Ka Wai Ola

In April 1824, a meeting was held in Honolulu at which many of the highest ali‘i (chiefs), including the Queen regent, Kuhina Nui Ka‘ahumanu, and Prime Minister, Kalanimoku, “declared their determination to…attend to learning and have all their people instructed.”

The American missionaries had arrived in Hawai‘i four years earlier, seeking to impart a Euro-American and religious education to Native Hawaiians through literacy. Despite their zealousness, these efforts had been slow to take effect in the islands.

However, after the ali‘i decided to allow and support instruction, literacy among Native Hawaiians grew rapidly.

In another account from 1824 related by historian Ralph Kuykendall, Ka‘ahumanu called forward three young Hawaiian men who were part of her private school and told the missionaries that she had appointed them teachers on the windward side of Maui. She addressed the chiefs of the area, “commanding them to have good schoolhouses erected immediately, and to order all the people in her name to attend to the palapala and the pule.” Having a nation of leaders who wanted education for themselves as well as their people resulted in a rapid growth in the number of both schools and pupils in Hawai‘i. By the end of 1824, there were more than 2,000 students being instructed. Just four years later in 1828, the number of students was placed at 37,000.

In 1831, just five years after the standardization of a written Hawaiian language, the number of common schools throughout the Kingdom was about 1,100 and the number of pupils about 52,000, which was more than two-fifths of the entire population. Lahainaluna was also founded in 1831 as a station school to train teachers and serve as a model school to educate children.

By 1838, most of the adult pupils were themselves becoming teachers. An 1842 survey showed that out of 158 adult students then living, 105 were employed as teachers and 35 as officers of government.

The Hawaiian Kingdom formally established its first public education system on October 15, 1840, and by the mid-1800s, Hawai‘i was one of the most literate nations, if not the most literate nation, in the world.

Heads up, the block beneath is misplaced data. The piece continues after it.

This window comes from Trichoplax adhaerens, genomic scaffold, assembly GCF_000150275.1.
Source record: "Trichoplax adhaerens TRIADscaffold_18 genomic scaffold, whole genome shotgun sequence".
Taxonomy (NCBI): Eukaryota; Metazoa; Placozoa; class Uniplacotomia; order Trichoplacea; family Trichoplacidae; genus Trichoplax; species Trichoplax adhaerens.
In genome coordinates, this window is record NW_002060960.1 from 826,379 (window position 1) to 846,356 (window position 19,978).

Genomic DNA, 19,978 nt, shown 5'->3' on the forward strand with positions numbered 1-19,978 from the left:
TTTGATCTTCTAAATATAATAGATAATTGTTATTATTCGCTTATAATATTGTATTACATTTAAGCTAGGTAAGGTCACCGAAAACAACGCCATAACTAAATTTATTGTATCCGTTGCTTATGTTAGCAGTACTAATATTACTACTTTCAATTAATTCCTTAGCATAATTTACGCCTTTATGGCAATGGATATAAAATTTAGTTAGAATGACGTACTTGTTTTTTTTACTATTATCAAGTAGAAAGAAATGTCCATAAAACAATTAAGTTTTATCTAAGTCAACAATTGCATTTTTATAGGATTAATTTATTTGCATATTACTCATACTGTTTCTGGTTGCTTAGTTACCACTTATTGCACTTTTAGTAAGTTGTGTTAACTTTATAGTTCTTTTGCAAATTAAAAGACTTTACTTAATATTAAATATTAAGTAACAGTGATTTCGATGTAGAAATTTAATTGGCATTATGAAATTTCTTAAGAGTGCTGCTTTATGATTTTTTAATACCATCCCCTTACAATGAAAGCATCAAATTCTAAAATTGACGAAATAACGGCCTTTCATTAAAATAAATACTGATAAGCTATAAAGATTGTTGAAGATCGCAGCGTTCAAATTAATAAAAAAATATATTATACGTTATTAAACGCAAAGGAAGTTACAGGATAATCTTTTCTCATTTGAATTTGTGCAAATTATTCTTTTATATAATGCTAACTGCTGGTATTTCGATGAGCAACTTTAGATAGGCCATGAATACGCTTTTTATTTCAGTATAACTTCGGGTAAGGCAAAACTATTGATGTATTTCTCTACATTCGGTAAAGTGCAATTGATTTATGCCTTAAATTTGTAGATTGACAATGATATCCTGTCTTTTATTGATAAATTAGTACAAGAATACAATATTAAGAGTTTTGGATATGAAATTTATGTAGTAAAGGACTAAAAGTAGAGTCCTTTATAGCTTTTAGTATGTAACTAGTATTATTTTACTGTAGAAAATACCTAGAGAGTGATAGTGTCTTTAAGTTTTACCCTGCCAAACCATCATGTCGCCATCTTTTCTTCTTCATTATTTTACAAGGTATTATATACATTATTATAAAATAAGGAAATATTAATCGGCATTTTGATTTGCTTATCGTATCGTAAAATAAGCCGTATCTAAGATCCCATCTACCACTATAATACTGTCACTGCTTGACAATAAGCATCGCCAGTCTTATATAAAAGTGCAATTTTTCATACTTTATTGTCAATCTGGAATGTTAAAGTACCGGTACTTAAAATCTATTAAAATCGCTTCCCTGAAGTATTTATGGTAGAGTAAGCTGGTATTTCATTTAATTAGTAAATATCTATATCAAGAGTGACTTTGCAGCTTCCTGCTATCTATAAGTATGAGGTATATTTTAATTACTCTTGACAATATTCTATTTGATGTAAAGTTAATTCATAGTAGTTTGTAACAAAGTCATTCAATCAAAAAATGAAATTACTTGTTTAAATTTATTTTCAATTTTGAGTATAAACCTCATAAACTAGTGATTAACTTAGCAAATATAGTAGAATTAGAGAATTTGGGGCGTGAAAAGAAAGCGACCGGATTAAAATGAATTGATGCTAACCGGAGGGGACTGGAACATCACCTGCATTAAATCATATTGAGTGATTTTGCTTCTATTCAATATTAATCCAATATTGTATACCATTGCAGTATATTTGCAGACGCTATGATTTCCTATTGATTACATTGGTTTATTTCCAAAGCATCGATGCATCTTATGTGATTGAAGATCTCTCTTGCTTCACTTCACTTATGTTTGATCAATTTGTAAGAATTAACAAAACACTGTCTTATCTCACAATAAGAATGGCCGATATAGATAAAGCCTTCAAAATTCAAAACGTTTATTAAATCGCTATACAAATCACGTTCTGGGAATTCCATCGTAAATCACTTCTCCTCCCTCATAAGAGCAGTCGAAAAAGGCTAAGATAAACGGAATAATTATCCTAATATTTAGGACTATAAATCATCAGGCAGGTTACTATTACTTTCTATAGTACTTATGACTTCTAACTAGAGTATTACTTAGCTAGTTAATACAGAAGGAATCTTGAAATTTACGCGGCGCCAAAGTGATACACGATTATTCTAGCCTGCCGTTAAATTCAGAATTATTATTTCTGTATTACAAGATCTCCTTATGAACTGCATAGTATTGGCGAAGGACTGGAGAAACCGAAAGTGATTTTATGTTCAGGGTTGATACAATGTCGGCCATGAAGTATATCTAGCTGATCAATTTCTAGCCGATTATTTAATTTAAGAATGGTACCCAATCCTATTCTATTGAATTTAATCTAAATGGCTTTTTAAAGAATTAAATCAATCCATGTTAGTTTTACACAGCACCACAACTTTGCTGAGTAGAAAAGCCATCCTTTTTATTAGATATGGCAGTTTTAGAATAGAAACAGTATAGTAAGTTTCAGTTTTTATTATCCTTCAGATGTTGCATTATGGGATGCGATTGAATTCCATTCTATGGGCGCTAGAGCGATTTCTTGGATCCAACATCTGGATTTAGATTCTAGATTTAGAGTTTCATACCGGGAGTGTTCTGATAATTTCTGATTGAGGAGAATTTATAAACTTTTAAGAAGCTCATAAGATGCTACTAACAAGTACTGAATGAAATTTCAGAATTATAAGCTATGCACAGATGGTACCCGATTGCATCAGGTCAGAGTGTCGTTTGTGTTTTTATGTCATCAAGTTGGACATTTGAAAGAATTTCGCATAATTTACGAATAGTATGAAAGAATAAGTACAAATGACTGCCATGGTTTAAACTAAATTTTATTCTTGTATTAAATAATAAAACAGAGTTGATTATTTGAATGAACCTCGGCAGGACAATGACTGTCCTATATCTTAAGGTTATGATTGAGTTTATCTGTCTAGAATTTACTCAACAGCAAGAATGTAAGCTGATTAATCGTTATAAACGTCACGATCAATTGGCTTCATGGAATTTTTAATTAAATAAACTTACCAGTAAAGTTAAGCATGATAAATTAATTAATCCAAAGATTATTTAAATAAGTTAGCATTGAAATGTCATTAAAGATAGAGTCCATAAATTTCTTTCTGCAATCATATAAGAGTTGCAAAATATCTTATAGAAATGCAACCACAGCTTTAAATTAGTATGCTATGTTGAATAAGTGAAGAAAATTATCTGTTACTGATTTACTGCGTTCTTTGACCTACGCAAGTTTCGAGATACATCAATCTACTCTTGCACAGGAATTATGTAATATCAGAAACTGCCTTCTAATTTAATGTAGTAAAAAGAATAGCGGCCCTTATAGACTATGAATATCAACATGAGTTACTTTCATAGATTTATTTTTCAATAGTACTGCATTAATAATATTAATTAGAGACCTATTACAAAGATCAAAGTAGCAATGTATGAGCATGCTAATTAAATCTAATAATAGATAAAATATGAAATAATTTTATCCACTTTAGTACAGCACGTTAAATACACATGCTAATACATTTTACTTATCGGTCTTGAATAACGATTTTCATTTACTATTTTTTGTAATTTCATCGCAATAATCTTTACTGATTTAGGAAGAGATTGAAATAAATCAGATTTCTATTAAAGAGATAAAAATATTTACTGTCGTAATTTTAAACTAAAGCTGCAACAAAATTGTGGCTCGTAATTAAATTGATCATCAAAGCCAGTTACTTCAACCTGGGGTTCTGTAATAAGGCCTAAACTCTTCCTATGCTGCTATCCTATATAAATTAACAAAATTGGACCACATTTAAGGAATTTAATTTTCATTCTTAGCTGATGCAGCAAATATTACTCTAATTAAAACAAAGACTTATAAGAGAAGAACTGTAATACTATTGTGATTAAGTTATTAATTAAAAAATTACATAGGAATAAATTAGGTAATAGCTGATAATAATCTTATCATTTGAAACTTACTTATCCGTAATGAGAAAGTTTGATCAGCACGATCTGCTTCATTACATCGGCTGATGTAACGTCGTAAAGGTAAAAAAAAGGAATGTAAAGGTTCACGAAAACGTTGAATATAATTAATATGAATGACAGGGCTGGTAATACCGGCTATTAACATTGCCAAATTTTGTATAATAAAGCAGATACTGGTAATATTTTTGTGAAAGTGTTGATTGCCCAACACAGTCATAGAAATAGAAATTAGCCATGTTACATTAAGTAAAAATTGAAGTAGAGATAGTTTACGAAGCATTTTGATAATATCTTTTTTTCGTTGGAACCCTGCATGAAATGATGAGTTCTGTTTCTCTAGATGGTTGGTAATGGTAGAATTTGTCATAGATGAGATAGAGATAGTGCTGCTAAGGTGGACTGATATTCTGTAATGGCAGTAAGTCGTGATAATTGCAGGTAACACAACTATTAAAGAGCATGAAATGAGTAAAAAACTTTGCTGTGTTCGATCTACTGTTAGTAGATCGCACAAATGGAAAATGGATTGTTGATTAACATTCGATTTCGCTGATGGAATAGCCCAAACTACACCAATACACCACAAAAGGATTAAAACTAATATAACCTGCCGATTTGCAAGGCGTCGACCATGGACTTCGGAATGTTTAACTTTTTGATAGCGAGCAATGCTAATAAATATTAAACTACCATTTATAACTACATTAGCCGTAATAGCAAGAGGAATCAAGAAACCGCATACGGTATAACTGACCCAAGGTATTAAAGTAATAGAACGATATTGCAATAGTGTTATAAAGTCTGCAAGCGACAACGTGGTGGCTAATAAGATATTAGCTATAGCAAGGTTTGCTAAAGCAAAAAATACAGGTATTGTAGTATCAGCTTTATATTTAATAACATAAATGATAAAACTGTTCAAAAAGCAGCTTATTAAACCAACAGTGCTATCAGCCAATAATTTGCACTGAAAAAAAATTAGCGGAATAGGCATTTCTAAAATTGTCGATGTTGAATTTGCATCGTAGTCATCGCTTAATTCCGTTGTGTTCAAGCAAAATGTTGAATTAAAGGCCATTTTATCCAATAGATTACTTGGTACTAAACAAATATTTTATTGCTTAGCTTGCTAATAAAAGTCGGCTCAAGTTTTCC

Comparing the astonishingly rapid nature of literacy and education in the Kingdom of Hawai‘i to other nations at the time, it is evident that the ali‘i and government in Hawai‘i were extremely forward-thinking.

For example, in England, compulsory education only became mandated in 1876 with the passing of the “Sandon Act” which imposed a legal duty on parents to ensure that their children were educated. In France, creation of the l’ecole republicaine (Republican School) occurred in 1880, and public instruction became mandatory for all children under the age of 15. Unfortunately, the United States of America has several different histories of education due to the institution of slavery. People in northeast states were highly literate from the 1600s–1700s; Massachusetts enacted a compulsory education law in 1852 that was rooted in one that had been passed in 1647 while they were a British colony. However, Africans enslaved in America were forbidden to be educated in southern states, which also had a low literacy rate of Caucasian people in comparison to northern states. Indeed, Mississippi was the last state to enact a compulsory education law, which it did in 1917.

Although compulsory today, access to education remains fragmented in the islands and in the United States due to factors like structural racism and economic inequality. Yet, we can look to our history in Hawai‘i to find hope for the education of future generations: our ali‘i took measures to encourage the spread of the new educational opportunities and literacy in the Kingdom. Native Hawaiians themselves valued learning and mastery of knowledge and practice as cultural ideals, and so sought to apply themselves to lifelong education wholeheartedly.

An ‘ōlelo no‘eau (wise saying) recorded by scholar Mary Kawena Pukui summarizes the amazing period of learning that occurred during the Kingdom of Hawai‘i, and which can occur again in the future:

“Ua ao Hawai‘i ke ‘ōlino nei mālamalama.”

Hawai‘i is enlightened, for the brightness of day is here.

Hawai‘i is in an era of education.